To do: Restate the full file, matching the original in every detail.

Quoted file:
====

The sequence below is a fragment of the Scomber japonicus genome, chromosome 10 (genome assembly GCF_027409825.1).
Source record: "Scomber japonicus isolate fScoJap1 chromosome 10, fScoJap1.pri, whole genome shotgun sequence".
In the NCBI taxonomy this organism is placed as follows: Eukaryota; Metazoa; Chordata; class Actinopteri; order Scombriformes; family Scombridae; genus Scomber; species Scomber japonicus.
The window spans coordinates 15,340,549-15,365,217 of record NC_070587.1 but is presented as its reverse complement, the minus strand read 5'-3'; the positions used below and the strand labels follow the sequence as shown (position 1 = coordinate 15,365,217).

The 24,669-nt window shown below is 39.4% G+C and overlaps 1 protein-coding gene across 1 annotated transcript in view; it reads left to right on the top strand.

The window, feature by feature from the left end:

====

The sequence below is a fragment of the Scomber japonicus genome, chromosome 10 (genome assembly GCF_027409825.1).
Source record: "Scomber japonicus isolate fScoJap1 chromosome 10, fScoJap1.pri, whole genome shotgun sequence".
In the NCBI taxonomy this organism is placed as follows: Eukaryota; Metazoa; Chordata; class Actinopteri; order Scombriformes; family Scombridae; genus Scomber; species Scomber japonicus.
The window spans coordinates 15,340,549-15,365,217 of record NC_070587.1 but is presented as its reverse complement, the minus strand read 5'-3'; the positions used below and the strand labels follow the sequence as shown (position 1 = coordinate 15,365,217).

The 24,669-nt window shown below is 39.4% G+C and overlaps 1 protein-coding gene across 1 annotated transcript in view; it reads left to right on the top strand.

The window, feature by feature from the left end: